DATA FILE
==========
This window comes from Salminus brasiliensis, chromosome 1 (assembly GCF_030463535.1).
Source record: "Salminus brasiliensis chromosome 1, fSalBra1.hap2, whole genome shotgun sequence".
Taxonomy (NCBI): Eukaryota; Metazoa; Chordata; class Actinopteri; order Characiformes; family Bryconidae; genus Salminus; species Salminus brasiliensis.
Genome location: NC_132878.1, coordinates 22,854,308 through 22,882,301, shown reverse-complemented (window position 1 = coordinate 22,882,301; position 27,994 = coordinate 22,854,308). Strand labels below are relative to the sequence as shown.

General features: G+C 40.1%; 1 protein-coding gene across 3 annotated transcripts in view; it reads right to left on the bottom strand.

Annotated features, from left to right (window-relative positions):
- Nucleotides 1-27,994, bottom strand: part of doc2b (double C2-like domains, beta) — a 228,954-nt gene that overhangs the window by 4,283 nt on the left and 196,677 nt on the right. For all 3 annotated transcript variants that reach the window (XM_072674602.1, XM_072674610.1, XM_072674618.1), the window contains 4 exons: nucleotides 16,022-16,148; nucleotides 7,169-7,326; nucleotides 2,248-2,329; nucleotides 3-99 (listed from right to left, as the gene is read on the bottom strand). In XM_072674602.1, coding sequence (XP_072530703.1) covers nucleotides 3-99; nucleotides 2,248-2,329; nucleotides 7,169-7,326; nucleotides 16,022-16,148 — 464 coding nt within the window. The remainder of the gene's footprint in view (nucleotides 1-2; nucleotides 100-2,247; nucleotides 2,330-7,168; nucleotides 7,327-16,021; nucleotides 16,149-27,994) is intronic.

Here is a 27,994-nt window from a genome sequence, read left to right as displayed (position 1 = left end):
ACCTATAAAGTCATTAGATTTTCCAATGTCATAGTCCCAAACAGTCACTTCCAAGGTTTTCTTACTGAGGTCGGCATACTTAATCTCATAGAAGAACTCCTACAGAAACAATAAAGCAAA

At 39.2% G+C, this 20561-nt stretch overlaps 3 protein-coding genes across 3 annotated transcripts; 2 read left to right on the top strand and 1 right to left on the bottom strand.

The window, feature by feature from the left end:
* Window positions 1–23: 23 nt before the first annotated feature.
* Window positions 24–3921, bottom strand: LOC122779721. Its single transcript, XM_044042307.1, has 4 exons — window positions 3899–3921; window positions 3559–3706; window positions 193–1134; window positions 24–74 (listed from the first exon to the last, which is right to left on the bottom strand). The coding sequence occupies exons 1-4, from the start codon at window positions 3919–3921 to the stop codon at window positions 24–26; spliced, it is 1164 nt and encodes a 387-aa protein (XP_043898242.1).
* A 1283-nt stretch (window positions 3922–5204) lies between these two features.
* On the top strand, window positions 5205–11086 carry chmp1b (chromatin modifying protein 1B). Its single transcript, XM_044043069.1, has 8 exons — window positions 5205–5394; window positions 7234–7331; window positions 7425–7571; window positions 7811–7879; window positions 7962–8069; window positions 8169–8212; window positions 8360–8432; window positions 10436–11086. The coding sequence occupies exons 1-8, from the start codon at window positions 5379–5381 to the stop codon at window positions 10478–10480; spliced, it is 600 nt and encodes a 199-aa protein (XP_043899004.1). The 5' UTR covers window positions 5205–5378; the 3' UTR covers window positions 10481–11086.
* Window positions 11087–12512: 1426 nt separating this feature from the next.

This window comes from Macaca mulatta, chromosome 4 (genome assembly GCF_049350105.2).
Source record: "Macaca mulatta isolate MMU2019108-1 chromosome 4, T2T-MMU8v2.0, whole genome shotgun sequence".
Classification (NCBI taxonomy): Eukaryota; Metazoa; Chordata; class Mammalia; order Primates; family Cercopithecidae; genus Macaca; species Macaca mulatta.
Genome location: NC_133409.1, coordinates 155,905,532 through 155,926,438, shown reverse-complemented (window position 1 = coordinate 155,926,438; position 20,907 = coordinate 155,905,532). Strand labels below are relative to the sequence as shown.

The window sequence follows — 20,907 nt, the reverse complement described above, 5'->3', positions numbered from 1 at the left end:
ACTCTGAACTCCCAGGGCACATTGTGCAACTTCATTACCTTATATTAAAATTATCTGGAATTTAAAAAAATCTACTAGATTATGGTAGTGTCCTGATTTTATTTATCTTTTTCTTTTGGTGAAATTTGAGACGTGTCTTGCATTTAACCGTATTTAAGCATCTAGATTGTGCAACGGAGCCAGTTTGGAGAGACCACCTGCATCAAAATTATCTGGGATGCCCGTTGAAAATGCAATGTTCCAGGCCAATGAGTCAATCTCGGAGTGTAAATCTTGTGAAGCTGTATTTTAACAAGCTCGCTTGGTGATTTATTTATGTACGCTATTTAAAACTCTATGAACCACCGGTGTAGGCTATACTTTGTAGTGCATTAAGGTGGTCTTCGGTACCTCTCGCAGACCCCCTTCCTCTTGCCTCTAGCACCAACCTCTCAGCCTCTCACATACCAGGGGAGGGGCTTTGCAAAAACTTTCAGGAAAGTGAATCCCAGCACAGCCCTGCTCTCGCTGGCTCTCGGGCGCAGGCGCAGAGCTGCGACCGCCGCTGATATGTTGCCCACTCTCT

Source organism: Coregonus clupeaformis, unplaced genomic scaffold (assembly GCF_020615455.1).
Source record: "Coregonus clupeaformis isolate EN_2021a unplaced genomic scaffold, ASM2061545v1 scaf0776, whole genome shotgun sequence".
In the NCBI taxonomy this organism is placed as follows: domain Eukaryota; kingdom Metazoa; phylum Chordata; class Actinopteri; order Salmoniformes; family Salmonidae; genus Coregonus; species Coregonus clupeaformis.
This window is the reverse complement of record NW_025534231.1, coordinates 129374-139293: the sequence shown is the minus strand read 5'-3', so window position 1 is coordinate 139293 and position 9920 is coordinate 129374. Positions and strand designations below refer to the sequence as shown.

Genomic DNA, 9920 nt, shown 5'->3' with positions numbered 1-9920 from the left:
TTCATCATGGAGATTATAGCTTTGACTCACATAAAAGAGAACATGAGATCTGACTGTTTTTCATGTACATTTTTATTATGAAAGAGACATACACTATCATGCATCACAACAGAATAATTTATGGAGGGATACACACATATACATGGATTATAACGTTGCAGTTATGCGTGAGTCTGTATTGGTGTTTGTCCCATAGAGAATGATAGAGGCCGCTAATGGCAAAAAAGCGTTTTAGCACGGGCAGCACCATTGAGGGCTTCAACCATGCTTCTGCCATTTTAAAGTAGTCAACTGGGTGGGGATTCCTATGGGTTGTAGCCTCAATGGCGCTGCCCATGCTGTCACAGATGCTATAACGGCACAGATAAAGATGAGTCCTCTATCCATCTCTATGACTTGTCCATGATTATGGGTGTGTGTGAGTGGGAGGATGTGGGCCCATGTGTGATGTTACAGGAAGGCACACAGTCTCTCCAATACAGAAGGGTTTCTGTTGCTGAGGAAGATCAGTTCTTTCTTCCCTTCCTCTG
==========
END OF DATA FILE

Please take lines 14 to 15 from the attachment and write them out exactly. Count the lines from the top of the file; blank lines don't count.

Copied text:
* A 1283-nt stretch (window positions 3922–5204) lies between these two features.
* On the top strand, window positions 5205–11086 carry chmp1b (chromatin modifying protein 1B). Its single transcript, XM_044043069.1, has 8 exons — window positions 5205–5394; window positions 7234–7331; window positions 7425–7571; window positions 7811–7879; window positions 7962–8069; window positions 8169–8212; window positions 8360–8432; window positions 10436–11086. The coding sequence occupies exons 1-8, from the start codon at window positions 5379–5381 to the stop codon at window positions 10478–10480; spliced, it is 600 nt and encodes a 199-aa protein (XP_043899004.1). The 5' UTR covers window positions 5205–5378; the 3' UTR covers window positions 10481–11086.